Asset Sale vs. Stock Sale: Tax Issues ?

The tax consequences of the sale of assets versus the sale of stock can differ substantially. As a result, buyers typically prefer asset sales while sellers usually prefer stock sales. In this article, we will discuss the tax issues facing buyers and sellers of various entity types in both asset sale and stock sale transactions.

This article is not meant to provide tax or legal advice. We recommend that buyers and sellers consult with an attorney or tax advisor when considering how to structure a transaction.

Stock Sales

Stock sales of small privately held companies are relatively straightforward because the sale of stock occurs at the shareholder level. In a stock sale the shareholder is selling his personal shares of stock in the company to a buyer. Whether the company is a C corporation or S corporation is irrelevant in this case.

In a standard stock sale only two pieces of information are needed to determine the taxable gain: the purchase price of the stock and the shareholder’s basis in the stock. The purchase price less the basis equals the gain on the sale of stock to the shareholder. This gain is considered a capital gain and is taxed at the capital gains tax rate, which is usually lower than the ordinary tax rate. The example below illustrates the tax implications of a simple stock sale. 

Tax Consequences of a Sample Stock Sale

Purchase Price $10,000,000 (A)
Less: Basis $3,000,000
Gain on Stock Sale $7,000,000
x Capital Gains Tax Rate (Est. Federal & State Combined) 30%
Capital Gain Taxes on Stock Sale $2,100,000 (B)
After-tax Stock Proceeds $7,900,000 (A) – (B)

Special Provision for Stock Sales: 338(h)(10)

When selling shares of an S corporation, sometimes buyers and sellers will make what is known as a 338(h)(10) election. This election treats the transaction as if it were an asset sale rather than a stock sale. Although the shareholder sells stock to the buyer, he pays taxes as if he sold the company’s assets.

Asset Sales: C Corporations

While stock sales occur between the shareholder (the business owner) and the buyer, asset sales occur between the company itself and the buyer. C corporations are not pass-through entities, meaning that the company pays taxes on its income. This differs from pass-through entities, such as S corporations, in which the shareholder pays taxes on the company’s income. Moreover, C corporations do not get preferential tax treatment. This means that all income for C corporations is treated as ordinary income and taxed at ordinary rates, as opposed to capital gains, which are taxed at the preferential (lower) capital gains tax rate.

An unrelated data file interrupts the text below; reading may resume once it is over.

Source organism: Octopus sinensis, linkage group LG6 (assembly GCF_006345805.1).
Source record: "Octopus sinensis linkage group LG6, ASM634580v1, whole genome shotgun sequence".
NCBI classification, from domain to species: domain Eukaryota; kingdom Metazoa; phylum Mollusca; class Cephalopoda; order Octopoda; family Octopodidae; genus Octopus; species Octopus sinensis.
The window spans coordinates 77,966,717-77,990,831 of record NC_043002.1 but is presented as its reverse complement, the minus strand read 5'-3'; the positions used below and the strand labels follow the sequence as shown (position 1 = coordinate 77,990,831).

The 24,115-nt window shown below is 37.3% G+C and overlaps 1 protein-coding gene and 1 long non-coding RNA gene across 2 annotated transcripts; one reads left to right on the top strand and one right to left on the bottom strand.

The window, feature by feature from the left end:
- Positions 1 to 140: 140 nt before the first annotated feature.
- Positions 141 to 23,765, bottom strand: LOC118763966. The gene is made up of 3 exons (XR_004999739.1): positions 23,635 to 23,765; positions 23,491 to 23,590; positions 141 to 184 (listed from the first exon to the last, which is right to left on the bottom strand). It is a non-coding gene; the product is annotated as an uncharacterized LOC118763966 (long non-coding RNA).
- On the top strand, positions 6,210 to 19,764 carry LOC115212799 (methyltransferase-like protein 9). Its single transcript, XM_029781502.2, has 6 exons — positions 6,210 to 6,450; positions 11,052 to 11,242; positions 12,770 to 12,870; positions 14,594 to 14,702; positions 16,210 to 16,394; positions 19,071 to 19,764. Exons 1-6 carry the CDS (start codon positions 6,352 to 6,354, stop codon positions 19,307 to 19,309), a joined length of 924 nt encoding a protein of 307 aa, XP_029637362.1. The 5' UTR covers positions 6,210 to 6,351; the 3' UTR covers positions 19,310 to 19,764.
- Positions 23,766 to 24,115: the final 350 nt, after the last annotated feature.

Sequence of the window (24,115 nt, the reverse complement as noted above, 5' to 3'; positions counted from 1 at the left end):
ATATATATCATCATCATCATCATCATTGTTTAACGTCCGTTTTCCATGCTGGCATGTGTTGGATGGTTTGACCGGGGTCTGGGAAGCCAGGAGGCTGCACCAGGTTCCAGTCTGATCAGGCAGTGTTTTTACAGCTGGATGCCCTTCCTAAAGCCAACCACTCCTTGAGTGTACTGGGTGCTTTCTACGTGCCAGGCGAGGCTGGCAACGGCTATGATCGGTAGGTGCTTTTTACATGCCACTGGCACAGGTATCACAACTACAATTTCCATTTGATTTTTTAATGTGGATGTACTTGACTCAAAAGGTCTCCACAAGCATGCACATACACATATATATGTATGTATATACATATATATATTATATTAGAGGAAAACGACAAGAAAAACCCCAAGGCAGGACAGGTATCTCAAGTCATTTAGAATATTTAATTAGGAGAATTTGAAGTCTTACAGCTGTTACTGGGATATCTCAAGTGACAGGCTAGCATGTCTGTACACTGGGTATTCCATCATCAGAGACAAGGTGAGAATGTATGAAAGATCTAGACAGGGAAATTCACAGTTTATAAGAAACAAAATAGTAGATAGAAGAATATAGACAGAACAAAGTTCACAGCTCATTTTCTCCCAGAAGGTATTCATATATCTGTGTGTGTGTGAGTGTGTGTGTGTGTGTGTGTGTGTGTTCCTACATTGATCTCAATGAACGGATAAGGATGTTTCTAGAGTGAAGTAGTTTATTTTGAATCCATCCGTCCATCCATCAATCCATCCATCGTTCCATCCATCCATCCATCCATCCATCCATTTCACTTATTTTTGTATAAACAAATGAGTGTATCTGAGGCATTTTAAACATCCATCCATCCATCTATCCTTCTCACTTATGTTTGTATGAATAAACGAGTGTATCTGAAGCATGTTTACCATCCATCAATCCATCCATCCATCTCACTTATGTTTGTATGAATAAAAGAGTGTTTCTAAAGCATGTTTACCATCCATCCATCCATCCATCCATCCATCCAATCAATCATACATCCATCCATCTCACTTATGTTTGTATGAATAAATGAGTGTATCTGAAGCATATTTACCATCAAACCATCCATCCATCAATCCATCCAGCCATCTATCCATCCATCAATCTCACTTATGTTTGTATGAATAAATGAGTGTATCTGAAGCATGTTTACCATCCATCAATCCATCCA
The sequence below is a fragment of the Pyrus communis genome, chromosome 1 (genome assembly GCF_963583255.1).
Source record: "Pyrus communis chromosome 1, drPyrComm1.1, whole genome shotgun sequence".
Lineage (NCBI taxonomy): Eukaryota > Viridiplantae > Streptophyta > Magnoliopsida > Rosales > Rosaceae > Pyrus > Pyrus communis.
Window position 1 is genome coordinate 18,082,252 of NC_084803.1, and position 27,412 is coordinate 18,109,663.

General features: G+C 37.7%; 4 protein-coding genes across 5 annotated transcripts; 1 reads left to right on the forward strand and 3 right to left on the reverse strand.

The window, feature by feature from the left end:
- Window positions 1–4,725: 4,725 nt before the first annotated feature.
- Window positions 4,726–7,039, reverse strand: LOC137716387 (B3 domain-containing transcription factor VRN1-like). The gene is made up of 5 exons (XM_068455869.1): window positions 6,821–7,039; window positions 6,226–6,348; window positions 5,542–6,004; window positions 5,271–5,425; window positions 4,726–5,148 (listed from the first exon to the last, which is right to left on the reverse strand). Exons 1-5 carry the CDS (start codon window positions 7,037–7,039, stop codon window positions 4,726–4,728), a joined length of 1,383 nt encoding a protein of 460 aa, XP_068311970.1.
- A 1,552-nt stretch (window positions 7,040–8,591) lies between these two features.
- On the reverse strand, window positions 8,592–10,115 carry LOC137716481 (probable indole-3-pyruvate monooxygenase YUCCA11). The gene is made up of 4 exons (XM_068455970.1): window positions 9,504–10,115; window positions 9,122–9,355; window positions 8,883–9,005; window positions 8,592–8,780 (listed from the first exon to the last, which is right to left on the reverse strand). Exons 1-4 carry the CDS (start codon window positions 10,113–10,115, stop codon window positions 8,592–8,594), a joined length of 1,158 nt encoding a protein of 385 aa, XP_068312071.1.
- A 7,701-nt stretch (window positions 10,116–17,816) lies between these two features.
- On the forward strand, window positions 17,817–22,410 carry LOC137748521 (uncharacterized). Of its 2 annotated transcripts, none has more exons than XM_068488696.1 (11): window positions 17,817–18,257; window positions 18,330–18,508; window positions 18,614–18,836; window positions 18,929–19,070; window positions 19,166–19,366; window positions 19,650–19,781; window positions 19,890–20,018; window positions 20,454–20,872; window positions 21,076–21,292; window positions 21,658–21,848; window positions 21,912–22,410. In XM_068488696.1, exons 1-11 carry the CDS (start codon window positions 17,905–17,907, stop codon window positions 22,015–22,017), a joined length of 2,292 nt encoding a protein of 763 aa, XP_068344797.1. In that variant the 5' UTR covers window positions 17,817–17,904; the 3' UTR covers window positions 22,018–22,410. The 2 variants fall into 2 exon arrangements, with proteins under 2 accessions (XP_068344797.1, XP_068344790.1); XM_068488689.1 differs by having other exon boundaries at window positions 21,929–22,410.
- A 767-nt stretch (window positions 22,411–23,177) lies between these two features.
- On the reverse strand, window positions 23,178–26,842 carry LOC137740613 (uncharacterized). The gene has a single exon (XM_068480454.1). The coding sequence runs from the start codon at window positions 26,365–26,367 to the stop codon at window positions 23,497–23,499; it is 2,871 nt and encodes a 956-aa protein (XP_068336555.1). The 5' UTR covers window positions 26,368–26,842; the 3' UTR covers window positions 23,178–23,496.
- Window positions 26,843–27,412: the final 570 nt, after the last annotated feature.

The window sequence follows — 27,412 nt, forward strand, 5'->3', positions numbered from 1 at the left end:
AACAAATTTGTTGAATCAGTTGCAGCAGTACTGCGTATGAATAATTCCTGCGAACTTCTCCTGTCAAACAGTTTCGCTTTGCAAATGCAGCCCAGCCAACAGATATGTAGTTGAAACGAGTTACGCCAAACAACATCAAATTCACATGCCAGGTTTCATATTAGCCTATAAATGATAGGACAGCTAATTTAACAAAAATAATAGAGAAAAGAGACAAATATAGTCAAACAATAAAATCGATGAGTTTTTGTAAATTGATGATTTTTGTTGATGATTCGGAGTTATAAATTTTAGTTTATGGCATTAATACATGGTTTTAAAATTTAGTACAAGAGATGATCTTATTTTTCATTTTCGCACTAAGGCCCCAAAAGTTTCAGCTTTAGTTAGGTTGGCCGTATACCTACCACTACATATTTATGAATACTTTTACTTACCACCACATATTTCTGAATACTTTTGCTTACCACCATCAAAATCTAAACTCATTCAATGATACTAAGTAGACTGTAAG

After the sale of assets by the C corporation, the company pays corporate taxes at the ordinary rate. In order for the shareholders to receive the after-tax proceeds from the sale of assets, the C corporation must then pay a dividend to them. This dividend is taxable to the shareholder at the capital gains tax rate. The payment of taxes by the company on the sale of assets and subsequent payment of taxes on the dividend to the shareholders is known as double taxation. The example below illustrates the tax implications of a simple asset sale by a C corporation.

Asset Sale Example: C Corporation

Purchase Price $10,000,000 (A)
Less: Asset Basis $5,000,000
Gain on Sale of Assets $5,000,000
x Ordinary Tax Rate (Est. Federal & State) 45%
Ordinary Taxes on Asset Sale $2,250,000 (B)
After-Tax Asset Sale Proceeds/Dividend Payment $7,750,000 (A) – (B)
x Capital Gains Tax Rate (Est. Federal & State) 30%
Capital Gains Taxes on Dividend Payment $2,325,000 (C)
After-Tax Asset Sale Proceeds $5,425,000 (A) – (B) – (C)

Asset Sales: S Corporations

As we mentioned above, S corporations are pass-through entities, which means that the company itself does not pay taxes on the sale of its assets. Rather, the income from the sale of its assets passes through to the shareholder, who is responsible for paying taxes. Individuals, such as shareholders, do receive preferential tax treatment and thus prefer the lower capital gain tax rate over the higher ordinary rate.

The sale of different assets results in different types of gains (some capital and some ordinary). Consequently, the price paid for each asset impacts the amount of taxes paid by the shareholder of an S corporation. The example below illustrates the tax implications of a simple asset sale by an S corporation.

Asset Sale Example: S Corporation

Purchase Price $10,000,000 (A)
Less: Asset Basis $5,000,000
Gain on Sale of Assets

  Ordinary                       Capital                          Total

$4,000,000                  $1,000,000                  $5,000,000

x Tax Rate (Est. Federal & State)            45%                           30%
Taxes on Asset Sale  $1,800,000                    $300,000                  $2,100,000 (B)
After-Tax Stock Proceeds/Distribution                                                                            $7,900,000 (A) – (B)

This document is for informational use only and may be outdated and/or no longer applicable. Nothing in this publication is intended to constitute legal, tax, or investment advice. There is no guarantee that any claims made will come to pass. The information contained herein has been obtained from sources believed to be reliable, but Mariner Capital Advisors does not warrant the accuracy of the information. Consult a financial, tax or legal professional for specific information related to your own situation.